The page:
There has been a great deal of coverage surrounding the use of social media in the presidential campaign of Barack Obama. Much of it has focused on how video, social networks, blogging and other Web 2.0 tools have changed the face of political campaigns forever. But if small businesses take a closer look at how Obama's campaign has utilized these and other technologies, they may be able to see how their strategy may change the face of how they do business. To get some insight, let's take a look at a few things they've done over the last week.

Obama Campaign iPhone App
You can't deny the excitement and passion the iPhone generates with a large number of technology enthusiasts. In order to engage iPhone lovers, companies of all sizes have created apps to run on them. The Obama campaign, wanting to build meaningful relationships with this community, created their own iPhone application people can download for free. The app allows you to organize your contacts by battleground states, provide campaign information, and help you find campaign events taking place in your area.

Advertising on the X-Box
Gamers are also extremely passionate about their hobby. They spend large amounts of time not only playing these games, but also participating in the gaming community. So in order to reach these folks on their turf, Obama's campaign advertised on a billboard in the game Burnout Paradise, reminding the players that early voting has begun. The ads got a great deal of attention and caused much discussion throughout the gaming and Internet communities.

Obama, Google AdWords and Joe the Plumber
Earlier in the week the Obama campaign put up a page on their site that had a tax calculator people could use to see how his tax policy would potentially impact their net income. It included a YouTube video that stated his policy on the subject. It also included code people can cut and paste onto their own websites and blogs, which would help spread his policies in a viral fashion.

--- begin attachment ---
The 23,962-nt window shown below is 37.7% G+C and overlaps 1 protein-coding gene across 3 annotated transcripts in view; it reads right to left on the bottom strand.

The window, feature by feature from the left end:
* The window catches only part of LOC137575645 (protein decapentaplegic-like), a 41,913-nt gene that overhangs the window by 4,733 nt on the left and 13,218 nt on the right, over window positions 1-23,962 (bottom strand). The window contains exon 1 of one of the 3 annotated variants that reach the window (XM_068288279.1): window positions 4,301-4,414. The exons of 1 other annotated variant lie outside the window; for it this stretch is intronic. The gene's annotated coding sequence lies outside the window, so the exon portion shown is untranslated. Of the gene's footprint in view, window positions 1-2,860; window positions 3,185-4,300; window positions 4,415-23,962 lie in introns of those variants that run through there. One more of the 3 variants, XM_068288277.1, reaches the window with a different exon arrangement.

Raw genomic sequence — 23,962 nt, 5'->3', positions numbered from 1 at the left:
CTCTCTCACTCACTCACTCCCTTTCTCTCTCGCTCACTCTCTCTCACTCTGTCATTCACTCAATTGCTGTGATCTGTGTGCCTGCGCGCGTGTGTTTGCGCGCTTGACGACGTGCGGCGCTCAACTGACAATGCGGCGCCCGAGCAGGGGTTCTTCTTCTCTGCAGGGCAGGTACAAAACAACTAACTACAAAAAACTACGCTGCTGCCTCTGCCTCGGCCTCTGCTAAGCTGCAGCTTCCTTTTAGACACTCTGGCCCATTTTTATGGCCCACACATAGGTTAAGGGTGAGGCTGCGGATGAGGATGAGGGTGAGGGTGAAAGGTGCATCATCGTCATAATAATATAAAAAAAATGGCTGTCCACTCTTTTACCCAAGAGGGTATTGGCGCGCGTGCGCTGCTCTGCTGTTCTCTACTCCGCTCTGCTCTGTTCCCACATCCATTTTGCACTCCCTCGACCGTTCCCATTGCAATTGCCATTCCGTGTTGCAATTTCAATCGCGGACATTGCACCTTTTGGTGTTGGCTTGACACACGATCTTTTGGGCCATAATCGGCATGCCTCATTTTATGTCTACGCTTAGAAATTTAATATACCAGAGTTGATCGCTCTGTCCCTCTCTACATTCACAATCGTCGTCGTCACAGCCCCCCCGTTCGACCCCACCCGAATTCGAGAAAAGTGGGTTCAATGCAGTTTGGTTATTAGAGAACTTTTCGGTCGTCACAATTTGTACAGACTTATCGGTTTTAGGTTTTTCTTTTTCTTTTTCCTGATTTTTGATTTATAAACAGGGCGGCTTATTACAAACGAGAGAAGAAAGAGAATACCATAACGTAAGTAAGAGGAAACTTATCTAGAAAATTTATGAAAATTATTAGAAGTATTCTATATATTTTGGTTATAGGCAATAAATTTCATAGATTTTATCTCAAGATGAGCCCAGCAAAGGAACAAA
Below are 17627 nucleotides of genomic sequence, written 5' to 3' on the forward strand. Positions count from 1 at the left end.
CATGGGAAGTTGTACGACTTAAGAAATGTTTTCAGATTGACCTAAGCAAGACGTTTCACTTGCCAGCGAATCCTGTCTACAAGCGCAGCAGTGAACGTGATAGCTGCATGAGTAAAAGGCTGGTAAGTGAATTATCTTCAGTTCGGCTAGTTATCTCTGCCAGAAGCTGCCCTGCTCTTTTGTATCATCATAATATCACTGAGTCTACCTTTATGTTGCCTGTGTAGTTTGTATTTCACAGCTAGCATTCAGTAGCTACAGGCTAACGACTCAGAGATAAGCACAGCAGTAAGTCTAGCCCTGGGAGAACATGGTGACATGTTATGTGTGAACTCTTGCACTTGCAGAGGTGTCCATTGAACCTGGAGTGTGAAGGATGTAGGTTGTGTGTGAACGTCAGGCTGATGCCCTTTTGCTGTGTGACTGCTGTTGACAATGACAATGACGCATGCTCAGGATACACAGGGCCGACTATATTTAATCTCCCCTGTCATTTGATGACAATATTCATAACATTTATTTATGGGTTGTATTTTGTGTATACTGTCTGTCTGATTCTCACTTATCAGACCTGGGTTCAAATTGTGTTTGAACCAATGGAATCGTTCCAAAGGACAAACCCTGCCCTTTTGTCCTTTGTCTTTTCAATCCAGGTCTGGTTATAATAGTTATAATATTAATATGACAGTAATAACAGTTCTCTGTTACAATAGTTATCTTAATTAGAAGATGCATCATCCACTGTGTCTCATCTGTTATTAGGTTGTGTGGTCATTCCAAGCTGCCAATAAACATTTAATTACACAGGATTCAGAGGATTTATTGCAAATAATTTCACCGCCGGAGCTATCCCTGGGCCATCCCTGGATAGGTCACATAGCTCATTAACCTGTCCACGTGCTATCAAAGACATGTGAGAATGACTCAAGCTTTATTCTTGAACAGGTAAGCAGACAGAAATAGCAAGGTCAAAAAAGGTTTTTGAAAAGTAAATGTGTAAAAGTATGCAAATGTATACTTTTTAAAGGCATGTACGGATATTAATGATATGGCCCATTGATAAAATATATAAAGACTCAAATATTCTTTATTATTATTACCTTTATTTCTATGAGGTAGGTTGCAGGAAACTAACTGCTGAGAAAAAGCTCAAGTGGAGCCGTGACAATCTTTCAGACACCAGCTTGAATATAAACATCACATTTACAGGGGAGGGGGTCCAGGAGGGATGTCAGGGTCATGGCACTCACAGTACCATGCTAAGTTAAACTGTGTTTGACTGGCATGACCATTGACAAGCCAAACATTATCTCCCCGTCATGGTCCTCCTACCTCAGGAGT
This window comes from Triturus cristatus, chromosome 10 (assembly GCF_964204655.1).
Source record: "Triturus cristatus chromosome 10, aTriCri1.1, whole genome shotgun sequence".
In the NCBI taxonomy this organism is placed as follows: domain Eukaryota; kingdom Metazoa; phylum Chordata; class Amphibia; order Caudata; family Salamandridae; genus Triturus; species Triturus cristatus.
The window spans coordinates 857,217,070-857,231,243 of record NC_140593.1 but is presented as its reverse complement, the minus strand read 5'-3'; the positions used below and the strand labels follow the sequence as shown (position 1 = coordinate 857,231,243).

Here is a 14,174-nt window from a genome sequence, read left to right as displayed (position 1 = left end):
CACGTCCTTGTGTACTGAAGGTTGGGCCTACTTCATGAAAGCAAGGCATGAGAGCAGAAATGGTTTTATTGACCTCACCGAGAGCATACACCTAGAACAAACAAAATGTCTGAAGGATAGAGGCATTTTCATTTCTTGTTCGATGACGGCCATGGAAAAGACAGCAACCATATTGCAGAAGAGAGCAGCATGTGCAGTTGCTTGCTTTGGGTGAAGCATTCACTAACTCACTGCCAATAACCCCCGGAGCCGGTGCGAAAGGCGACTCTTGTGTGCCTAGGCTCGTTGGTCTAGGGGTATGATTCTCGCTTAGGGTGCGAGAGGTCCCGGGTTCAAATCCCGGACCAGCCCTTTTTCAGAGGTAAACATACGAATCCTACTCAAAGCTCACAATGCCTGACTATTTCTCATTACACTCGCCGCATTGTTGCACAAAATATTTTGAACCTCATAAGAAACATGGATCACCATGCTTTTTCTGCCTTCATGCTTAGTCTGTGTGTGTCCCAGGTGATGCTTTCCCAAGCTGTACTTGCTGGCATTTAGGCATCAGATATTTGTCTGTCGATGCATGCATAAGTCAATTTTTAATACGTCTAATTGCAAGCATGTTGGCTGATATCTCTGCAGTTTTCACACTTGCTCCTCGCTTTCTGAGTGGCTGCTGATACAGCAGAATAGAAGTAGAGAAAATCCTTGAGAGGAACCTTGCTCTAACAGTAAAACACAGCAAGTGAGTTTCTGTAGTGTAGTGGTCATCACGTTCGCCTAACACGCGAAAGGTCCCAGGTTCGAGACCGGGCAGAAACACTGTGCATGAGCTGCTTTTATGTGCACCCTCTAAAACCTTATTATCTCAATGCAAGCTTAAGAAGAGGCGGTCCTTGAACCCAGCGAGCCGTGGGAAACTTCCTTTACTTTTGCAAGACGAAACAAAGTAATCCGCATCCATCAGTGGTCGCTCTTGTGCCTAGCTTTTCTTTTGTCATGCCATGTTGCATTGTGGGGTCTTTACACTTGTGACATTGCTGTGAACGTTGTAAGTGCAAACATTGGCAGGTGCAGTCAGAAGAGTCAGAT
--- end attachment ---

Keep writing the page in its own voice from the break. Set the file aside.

This was interesting in its own right and provides a number of takeaways for people looking to get their content in front of a wider audience. What really caught people's attention is what took place after the third and final presidential debate. If you recall, that was the night the country was introduced to Joe the Plumber – the man mentioned over twenty times during the debate. Joe had a pretty long conversation with Obama on the subject of taxes. That conversation led to all those mentions during the debate, which led to Joe becoming a celebrity overnight.

Because everyone was talking about him, the Obama campaign used Google Adwords to buy an ad for the term "Joe the Plumber," and linked it to the tax calculator page. In Google trends you can see a tremendous spike in people searching for Joe. Chances are a percentage of those people may have clicked on the Obama ad leading to his tax calculator – for a few cents per click.

These were just a few of the ways Obama's campaign has embraced the web in order to build relationships with people. Most importantly they've used technology to connect with people in ways that made it comfortable for the people, which should increase the opportunity to really bond with them. These lessons go way beyond politics, as any business can put these tools, strategies and principles in play to reach new customers, and keep the ones they have.
To learn more about how Obama's campaign is using social media, and the lessons small businesses can learn from them, you may want to go to the Barack 2.0 site at www.Barack20.com.